Todos los anos los estudiantes pierden ma?Ls de 50 millones de horas escolares por enfermedades relacionadas con la salud dental, ya sea porque estaban en casa enfermos o tuvieron que ir a tratarse con un profesional me?Ldico. En los casos en que el dolor no es tan intenso como para impedir la asistencia escolar, aun asi?L no deja que el estudiante se concentre como es debido en la escuela. 

"La falta de salud bucodental constituye una verdadera molestia y puede hacer que a los estudiantes les resulte difi?Lcil participar o concentrarse en la escuela," explico?L el Dr. Ed Schooley, odonto?Llogo y asesor nacional de salud bucodental de la Delta Dental Plans Association. 

Con el nuevo ano escolar ya pro?Lximo, el Dr. Schooley insta a los padres y otros encargados de menores a ayudar a los chicos a mantener una buena salud bucodental. Adema?Ls de hacer que e?Lstos no se despreocupen de lo ba?Lsico de la higiene dental, como lavarse los dientes despue?Ls de cada comida y pasarse el hilo dental todos los di?Las, los padres deben tener presente la fecha del pro?Lximo chequeo dental de sus hijos, sugiere el doctor. 

Entre una y otra consulta con el dentista, los padres tambie?Ln deben estar atentos a la salud bucodental de sus hijos o a cambios en el comportamiento de e?Lstos que podri?La ser ocasionados por algu?Ln dolor o malestar. "Los padres deben inspeccionar perio?Ldicamente la boca de sus hijos para detectar algu?Ln indicio de problema," aconsejo?L el Dr. Schooley. "Deben ver si las enci?Las de sus hijos sangran, esta?Ln inflamadas o muestran un rojo vivo en la coloracio?Ln. Tambie?Ln puede haber infeccio?Ln si el mal aliento es constante o las enci?Las se les han recogido y muestran ma?Ls los dientes." Tales indicios merecen ser consultados o la atencio?Ln experta de un dentista. 

Prepararles un almuerzo saludable para la escuela y limitar el consumo de bebidas azucaradas tambie?Ln puede ayudar a los padres a evitar problemas relacionados con las caries infantiles. 

"Si no se atienden, las enfermedades dentales pueden causar problemas en la masticacio?Ln, lo que a su vez interfiere en la ingestio?Ln de todos los nutrientes necesarios de la comida," anadio?L el Dr. Schooley. "Una vez ma?Ls, si no se atienden las caries, las enfermedades de la enci?Las u otras infecciones bucales, no so?Llo son e?Lstas obsta?Lculos en el aprendizaje escolar, sino que con el tiempo resultan un impedimento en el desarrollo del habla y hasta en el desenvolvimiento social." 

 

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Put the Brakes On Bad Oral Health
Five Habits of a Hectic Lifestyle You Should Lose 

Feeling the need for speed? Don't take it out on your teeth. 

In a society where people play an ongoing game of beat the clock, there are shortcuts taken with our oral health that can catch up with us. 

Oral health experts have identified five habits in particular we should leave behind for the sake of our teeth.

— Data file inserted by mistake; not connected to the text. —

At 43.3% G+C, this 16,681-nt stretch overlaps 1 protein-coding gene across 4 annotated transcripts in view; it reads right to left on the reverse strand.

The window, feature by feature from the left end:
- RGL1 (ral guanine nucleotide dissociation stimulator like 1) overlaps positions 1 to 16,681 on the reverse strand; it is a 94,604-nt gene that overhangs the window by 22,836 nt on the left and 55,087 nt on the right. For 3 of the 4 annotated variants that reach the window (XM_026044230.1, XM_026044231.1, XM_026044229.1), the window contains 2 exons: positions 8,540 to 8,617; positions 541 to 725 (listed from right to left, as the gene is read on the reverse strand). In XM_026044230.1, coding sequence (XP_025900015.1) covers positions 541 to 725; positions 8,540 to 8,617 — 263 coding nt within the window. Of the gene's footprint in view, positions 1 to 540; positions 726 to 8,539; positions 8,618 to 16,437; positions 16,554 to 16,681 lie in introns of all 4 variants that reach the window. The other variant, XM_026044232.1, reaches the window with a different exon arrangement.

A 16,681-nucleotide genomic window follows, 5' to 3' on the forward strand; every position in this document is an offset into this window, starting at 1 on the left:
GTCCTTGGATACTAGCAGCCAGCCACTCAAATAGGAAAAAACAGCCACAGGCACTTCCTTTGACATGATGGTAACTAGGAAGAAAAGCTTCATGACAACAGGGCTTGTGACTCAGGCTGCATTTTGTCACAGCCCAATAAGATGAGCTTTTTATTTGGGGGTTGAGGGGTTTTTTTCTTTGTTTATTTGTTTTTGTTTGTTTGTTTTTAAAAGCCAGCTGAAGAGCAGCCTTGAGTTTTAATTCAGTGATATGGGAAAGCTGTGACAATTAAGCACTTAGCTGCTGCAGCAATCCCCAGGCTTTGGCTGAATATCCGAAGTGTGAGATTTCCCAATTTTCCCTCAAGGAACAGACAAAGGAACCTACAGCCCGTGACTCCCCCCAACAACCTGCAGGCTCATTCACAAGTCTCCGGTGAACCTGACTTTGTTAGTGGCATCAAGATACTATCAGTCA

"These personal habits can damage teeth lead to costly dental work," said Max Anderson, DDS, a national oral health advisor for Delta Dental Plans Association. 

Here are the five bad habits dentists would like us to lose. 

Smoking/Smokeless tobacco. No surprise here - besides leading to off-color teeth and dull smiles, using tobacco products can lead to oral cancer, one of the deadliest forms of the disease. Meanwhile, there is the risk of damage to gums which can progress to periodontal disease and, in some cases, tooth loss. 

Using teeth as tools. Biting anything except food with our teeth is asking for trouble. Teeth aren't meant to pry off bottle caps, rip open bags of chips or to bite finger nails. Use the right tools for the job: bottle openers, kitchen scissors and nail clippers. 

Clenching and grinding. Does the rat race and stress have you clenching and grinding your teeth? Whether you do it while awake or in your sleep, putting this kind of wear and tear on your teeth can lead to more serious oral health problems. Dentists can help by recommending simple home therapies or prescribing a custom-formed mouth guard you can wear at night. 

Mind what you eat and drink. Certain things we eat and drink may make us feel good and supply short-term energy, but over time their impact on our oral health can be a real drag. The excessive sugar in cold drinks and candies are well-known culprits. Not so notorious are the medications that are helpful in treating specific ailments, but which might create the right conditions for oral health problems. Dentists should be told what prescriptions you're taking so they can suggest solutions that will counter the adverse effects of medications. 

Skipping the basics. Too busy to brush and floss your teeth? Don't have the time to see the dentist? The small amount of time we invest in the basics pays big dividends physically, socially and financially with better teeth, fresher breath, brighter smiles and lower dental bills.